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There’s something about watching the Northern Lights stirring and unfurling above the landscape in the Northwest Territories that is wondrous. It’s magical, and hard to put into words. It ignites a deep emotion—just as hard to describe—both powerful and poignant. Somehow, it makes all of the daily distractions melt away.
For some, viewing the way the Northern sky come alive at night awakens the creative spirit. This was exactly what happened with Roman Zavada, a self-taught Ukrainian-Québécois pianist who penned his first composition at the age of 4.
You can’t normally see the Aurora in Los Angeles. But last March, Roman Zavada took the wondrous celestial light show to a southern California stage when he performed Résonances Boréales, an album of original music he composed just outside of Yellowknife, under the spectacular Northern Lights.
Playing to crowds in the glow of a panoramic backdrop that showcased Aurora dancing high above the subarctic NWT landscape, Zavada brought the fluorescent phenomenon he witnessed to life acoustically. His compositions are at times playful, mimicking the Aurora when it shimmers across the dome of night. Other pieces are epic in scale, building with layer upon layer of sound until reaching a crescendo that pounds with intensity to depict every Aurora viewer’s dream—the awe-inspiring coronal Aurora (coronal Aurora are the result of a geomagnetic storm, which pulsates and flows with indescribable energy.)
Zavada made the journey north from Montreal after staring at the stars one night and imagining what creative powers might be unlocked by experiencing the Aurora. Although he had never seen the Northern Lights before, he had an inkling that they would inspire him. He travelled to Yellowknife, well known for its consistent Aurora viewing opportunities, to see the lights and every night for two crisp September weeks, he sat at his piano, perched on a scenic lookout just outside the capital city in the wilderness of the Northwest Territories.
It took six people to lug the massive piano to the lookout, but it was well worth it—giving him an unimpeded view of the Aurora above the enduring surface of the Canadian Shield.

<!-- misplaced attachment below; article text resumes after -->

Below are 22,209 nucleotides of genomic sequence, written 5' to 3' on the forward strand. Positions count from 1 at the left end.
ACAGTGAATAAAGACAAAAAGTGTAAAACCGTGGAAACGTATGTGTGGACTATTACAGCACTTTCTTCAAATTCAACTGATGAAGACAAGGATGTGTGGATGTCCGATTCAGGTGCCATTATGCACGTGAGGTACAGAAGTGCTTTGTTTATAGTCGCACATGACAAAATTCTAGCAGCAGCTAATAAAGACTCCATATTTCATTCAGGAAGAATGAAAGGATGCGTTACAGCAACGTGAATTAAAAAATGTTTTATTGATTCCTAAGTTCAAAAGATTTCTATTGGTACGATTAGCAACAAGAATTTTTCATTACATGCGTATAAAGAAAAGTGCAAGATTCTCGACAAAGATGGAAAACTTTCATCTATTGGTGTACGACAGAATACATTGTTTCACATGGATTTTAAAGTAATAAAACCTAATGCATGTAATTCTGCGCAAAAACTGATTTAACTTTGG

It was here that he let the Northern Lights flow through his fingers to the keys of his piano.
Zavada recorded every keystroke he made throughout these nights, improvising the notes based on the sights and sounds he experienced all around him. He soon began to feel a deep connection with the lights. “Sometimes I started playing and all of a sudden, they showed up,” he said to the CBC. “So I followed them and maybe they followed me too?”
“It’s very magical. Almost spiritual,” Zavada said. “There’s something. There’s a special feeling I can’t put into words.”
Zavada later returned to Yellowknife with a film crew to capture high-resolution, 360-degree footage of the Aurora, which he uses to accompany his concerts. He has toured across North America, sometimes playing at planetariums, where audience members position themselves below a domed screen and feast their senses on the intimate sounds and sights.
Zavada’s love of the Aurora has inspired others to travel to Yellowknife to see the Northern Lights for themselves. Two of his fans, Gayle and Helene, made their own journey to Aurora Village from Quebec after discovering his music and the story behind it. Here, they found the very piano Zavada had carved his name into, now residing in the dining room at Aurora Village. And at night, with the Aurora rippling across the sky, Zavada's music enriched their remarkable experience. "It's very calming. It's really perfect for the Aurora Borealis," said Helene. "Looking at the Aurora afterward, I can hear the music in my head. And I was like, wow, this is really amazing."
The piano now sits unassumingly in the dining hall at Aurora Village, a stone's throw from its magical perch above Prelude Lake.
Listen to Roman Zavada capture that special feeling on Résonances Boréales here.
Explore the Aurora in the NWT here.